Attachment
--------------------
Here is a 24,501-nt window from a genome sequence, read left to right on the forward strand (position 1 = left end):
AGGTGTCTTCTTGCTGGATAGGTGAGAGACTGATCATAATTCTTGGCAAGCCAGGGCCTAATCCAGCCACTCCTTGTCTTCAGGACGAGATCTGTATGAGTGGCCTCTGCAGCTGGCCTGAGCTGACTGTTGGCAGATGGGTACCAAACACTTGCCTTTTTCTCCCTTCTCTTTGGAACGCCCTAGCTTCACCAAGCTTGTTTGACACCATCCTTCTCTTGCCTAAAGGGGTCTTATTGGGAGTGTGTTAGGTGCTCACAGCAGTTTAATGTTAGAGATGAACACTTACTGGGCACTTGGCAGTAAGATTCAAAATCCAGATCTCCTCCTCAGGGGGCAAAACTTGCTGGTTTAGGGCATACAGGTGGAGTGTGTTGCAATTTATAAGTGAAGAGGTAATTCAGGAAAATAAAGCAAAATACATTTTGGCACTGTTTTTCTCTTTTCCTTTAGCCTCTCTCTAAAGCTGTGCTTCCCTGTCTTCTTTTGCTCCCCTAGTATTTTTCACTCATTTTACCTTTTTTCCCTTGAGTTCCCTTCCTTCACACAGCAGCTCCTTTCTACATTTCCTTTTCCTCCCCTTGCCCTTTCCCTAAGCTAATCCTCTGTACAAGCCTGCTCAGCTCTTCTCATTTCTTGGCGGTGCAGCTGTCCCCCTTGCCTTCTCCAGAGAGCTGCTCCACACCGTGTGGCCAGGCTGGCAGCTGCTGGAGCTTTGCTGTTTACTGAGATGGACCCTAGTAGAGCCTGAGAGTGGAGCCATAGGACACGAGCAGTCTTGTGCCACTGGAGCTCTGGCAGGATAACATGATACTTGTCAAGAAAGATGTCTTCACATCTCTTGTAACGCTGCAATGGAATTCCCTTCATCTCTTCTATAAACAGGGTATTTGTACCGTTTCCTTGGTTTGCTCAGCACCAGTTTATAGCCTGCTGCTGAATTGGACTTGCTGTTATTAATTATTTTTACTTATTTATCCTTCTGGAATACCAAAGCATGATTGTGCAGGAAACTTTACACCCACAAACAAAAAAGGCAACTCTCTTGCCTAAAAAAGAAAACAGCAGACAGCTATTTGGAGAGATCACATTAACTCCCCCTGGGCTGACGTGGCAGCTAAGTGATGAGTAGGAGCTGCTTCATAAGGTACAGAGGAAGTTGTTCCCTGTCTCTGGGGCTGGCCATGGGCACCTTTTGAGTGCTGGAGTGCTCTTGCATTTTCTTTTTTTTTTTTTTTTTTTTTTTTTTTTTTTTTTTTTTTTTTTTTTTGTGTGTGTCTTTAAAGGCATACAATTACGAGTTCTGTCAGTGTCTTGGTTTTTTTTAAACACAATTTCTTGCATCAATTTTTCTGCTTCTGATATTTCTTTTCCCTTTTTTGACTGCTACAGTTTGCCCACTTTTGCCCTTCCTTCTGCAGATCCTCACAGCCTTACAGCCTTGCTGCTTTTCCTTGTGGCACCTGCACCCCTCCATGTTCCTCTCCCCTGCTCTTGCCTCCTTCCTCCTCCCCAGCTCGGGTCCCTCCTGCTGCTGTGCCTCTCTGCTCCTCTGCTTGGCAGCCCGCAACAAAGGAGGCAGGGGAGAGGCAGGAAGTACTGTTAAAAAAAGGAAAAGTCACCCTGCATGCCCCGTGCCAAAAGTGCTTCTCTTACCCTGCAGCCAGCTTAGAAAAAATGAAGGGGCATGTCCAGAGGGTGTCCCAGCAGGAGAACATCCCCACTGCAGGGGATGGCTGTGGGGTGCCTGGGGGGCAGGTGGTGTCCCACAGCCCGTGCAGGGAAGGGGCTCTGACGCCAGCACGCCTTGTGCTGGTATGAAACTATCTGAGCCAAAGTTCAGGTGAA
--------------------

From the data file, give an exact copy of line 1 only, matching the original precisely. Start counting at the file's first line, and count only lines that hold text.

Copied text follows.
Here is a 24,501-nt window from a genome sequence, read left to right on the forward strand (position 1 = left end):